Well-camouflaged and extremely aggressive, Northern Pike will strike at just about anything that crosses their path. These fish are traditionally caught on lures or live bait. But when host Lawrence Pyne joins pike enthusiast Drew Price on Bristol Pond (Winona Lake) for a day of pike fishing, they break out the fly rods in pursuit of these great predators.
By the time February roles around most fishermen are chomping at the bit for warm weather to arrive. But a dedicated group of ice fishermen look forward to late winter just as eagerly. They know that the tail end of ice fishing season is one of the best times to catch a huge northern pike. Of the top 20 pike entered in the Vermont record fish program more than half were pulled through the ice in February and March. Many of them came from Glenn Lake in Western Rutland County and a good share were caught by just one man, Joe Bruno of Castleton.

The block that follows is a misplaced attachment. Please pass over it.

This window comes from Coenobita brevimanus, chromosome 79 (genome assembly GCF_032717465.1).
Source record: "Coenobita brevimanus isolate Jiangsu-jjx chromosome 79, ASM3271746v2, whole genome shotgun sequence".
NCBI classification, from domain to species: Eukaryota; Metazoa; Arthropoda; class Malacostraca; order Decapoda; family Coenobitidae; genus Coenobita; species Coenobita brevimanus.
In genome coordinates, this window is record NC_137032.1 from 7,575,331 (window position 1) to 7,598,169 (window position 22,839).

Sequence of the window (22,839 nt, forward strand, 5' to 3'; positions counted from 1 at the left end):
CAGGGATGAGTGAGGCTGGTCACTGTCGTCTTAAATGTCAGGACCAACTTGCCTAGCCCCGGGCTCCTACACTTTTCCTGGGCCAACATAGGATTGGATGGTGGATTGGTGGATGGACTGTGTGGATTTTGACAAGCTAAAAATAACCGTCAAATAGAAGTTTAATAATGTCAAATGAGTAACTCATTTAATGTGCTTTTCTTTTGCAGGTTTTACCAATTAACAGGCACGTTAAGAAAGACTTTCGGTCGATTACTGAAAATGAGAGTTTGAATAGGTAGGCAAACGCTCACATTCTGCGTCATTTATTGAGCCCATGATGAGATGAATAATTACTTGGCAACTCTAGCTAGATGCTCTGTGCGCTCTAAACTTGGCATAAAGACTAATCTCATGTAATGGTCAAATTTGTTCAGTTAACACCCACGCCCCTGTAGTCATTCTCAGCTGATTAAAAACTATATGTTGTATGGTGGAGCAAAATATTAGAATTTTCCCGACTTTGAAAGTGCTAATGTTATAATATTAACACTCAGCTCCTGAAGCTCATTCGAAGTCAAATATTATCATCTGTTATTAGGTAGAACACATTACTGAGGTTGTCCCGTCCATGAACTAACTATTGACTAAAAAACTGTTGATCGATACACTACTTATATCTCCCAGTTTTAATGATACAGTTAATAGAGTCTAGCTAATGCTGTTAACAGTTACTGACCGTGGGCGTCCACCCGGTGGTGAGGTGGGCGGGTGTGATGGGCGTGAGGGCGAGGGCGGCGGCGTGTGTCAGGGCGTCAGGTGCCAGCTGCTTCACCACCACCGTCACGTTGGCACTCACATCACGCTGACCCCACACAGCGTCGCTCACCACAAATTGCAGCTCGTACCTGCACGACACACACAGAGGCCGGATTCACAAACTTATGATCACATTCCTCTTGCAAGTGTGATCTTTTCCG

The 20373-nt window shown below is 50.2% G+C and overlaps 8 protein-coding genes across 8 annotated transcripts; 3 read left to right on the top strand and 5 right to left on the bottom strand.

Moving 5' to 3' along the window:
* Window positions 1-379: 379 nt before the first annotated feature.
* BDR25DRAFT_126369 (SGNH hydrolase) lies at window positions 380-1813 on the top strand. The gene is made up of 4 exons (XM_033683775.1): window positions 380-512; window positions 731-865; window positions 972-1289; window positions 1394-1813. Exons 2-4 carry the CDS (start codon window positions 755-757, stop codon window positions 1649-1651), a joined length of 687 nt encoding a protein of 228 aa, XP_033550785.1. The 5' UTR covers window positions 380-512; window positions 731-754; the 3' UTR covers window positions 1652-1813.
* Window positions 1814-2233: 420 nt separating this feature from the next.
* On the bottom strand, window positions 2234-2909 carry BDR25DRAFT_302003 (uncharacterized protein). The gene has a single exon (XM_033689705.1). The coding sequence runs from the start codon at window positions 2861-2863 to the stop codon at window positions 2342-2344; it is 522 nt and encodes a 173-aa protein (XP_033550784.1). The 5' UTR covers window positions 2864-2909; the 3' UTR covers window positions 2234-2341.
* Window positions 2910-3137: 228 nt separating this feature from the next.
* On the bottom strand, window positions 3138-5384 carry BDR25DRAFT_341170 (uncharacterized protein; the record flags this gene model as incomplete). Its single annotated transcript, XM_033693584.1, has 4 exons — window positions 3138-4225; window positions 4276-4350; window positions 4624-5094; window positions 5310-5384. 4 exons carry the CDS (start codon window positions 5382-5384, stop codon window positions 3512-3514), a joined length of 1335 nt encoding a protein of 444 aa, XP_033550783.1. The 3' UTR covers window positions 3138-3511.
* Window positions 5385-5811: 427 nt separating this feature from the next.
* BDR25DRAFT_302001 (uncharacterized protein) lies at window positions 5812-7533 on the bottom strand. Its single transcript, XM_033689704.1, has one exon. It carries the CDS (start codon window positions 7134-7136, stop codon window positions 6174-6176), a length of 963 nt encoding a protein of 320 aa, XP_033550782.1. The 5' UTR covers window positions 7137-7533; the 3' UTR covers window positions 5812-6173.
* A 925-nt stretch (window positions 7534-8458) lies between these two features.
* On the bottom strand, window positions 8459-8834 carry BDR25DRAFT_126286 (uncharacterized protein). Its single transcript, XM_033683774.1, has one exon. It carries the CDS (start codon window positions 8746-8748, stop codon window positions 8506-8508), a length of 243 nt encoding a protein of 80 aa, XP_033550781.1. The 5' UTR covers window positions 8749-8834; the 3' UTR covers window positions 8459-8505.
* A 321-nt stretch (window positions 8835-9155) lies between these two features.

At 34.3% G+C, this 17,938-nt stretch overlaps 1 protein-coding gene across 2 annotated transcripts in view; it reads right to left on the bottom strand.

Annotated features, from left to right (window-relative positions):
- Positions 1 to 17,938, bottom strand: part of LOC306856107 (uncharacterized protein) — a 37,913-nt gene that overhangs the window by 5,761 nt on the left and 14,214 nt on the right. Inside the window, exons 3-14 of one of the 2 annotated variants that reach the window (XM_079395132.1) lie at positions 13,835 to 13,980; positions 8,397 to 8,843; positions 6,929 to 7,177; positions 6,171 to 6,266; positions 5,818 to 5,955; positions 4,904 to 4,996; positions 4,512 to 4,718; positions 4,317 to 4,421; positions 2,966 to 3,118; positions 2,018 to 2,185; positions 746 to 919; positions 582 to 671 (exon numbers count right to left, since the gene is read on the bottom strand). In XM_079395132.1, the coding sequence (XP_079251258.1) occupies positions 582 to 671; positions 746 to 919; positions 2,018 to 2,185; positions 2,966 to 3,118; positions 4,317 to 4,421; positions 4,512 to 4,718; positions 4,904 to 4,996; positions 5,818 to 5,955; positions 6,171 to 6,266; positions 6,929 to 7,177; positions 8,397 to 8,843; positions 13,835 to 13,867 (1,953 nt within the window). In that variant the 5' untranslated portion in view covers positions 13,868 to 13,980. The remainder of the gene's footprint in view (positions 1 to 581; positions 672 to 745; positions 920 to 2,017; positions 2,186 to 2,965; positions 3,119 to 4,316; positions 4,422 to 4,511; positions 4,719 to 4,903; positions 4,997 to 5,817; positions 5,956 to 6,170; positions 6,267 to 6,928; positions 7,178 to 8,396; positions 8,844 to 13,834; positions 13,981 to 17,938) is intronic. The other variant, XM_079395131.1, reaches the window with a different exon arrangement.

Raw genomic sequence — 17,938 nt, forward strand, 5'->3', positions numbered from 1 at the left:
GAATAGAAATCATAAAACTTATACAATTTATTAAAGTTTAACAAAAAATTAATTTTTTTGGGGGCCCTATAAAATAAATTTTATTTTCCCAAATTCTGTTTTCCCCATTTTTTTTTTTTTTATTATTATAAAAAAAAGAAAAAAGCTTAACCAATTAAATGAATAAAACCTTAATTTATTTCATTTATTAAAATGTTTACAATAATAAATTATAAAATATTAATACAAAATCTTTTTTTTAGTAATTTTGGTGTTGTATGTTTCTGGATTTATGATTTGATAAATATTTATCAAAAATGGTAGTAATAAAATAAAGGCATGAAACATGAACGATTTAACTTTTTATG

As winter slowly loosens its icy grip on Lake Champlain, activity on and around the lake is almost nonexistent. But under its slushy surface, it is a different story. As spring approaches, multitudes of fish are gearing up for the spawning season, and many of the lake's bays and marshy setbacks teem with life. For the Vermont Fish and Wildlife Department, it's the perfect opportunity to begin gathering data for its northern pike management project.
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